It's high time that we understand the lost human capital of foster care children and be proactive in our approach to to usher them into adulthood -- really, just another three to five years -- the right way.
Ending child poverty in the world's largest economy should be a no-brainer. Children cannot afford the burden of poverty. And our nation cannot afford the costly economic and moral burden of child poverty.
Of New York's 1.1 million public school students, one in 12 are homeless. Many live doubled up with extended family or are temporarily housed in hotels or motels. But more than 23,000 live in family shelters on any given day.
Late spring 1993, a widow and her three children became homeless. Tyeast Boatwright had managed to get by after her husband's death. She'd had a good job coding pediatric medical records for the University of Chicago, but administrative cuts eliminated her position.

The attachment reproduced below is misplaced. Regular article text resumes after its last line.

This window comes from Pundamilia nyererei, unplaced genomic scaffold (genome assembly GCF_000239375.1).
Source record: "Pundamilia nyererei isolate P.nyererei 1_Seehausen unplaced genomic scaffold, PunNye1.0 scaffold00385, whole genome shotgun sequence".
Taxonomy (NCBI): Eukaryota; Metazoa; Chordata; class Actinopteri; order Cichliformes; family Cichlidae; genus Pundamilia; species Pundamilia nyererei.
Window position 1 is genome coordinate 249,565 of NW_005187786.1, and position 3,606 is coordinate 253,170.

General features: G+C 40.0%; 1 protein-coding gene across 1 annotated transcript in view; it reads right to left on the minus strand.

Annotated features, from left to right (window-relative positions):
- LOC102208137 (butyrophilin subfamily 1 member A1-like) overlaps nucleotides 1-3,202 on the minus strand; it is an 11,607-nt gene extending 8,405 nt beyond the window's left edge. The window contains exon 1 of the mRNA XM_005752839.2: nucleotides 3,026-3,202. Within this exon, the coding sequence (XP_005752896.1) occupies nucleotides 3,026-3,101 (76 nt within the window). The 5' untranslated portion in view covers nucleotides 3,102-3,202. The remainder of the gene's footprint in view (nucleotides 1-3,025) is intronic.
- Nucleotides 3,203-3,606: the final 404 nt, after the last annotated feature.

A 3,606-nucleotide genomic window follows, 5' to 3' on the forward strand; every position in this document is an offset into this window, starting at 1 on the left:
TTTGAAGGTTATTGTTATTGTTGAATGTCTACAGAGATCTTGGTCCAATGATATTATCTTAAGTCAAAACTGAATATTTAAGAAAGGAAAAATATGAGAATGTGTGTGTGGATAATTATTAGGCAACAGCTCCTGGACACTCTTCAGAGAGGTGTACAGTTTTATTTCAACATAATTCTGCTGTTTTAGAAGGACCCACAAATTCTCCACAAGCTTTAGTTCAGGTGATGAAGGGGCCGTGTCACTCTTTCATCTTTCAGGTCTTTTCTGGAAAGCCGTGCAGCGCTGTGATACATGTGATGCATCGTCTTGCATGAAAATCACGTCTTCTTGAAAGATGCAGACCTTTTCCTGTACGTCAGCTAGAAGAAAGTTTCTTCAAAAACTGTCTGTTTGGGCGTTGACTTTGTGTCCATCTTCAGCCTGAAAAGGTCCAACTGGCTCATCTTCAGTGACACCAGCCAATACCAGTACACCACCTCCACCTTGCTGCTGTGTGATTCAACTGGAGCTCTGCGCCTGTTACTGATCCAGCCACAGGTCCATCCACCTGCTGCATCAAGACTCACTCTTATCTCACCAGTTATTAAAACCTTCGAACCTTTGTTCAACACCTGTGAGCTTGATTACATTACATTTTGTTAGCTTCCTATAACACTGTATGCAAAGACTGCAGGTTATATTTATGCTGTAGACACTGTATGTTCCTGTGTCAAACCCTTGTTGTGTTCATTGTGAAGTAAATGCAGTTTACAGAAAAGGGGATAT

Imagine she retreats to a shelter where aggressive, belligerent, or intoxicated people accost her, make snide comments about her child, and multiply the fears that first led her to the shelter. Should she stay? Would you?
Children are so vulnerable. Their wellbeing has little to do with how hard they work, or their "grit" or persistence. It has everything to do with circumstance. Let's make 2014 a new kind of commitment to our world's children.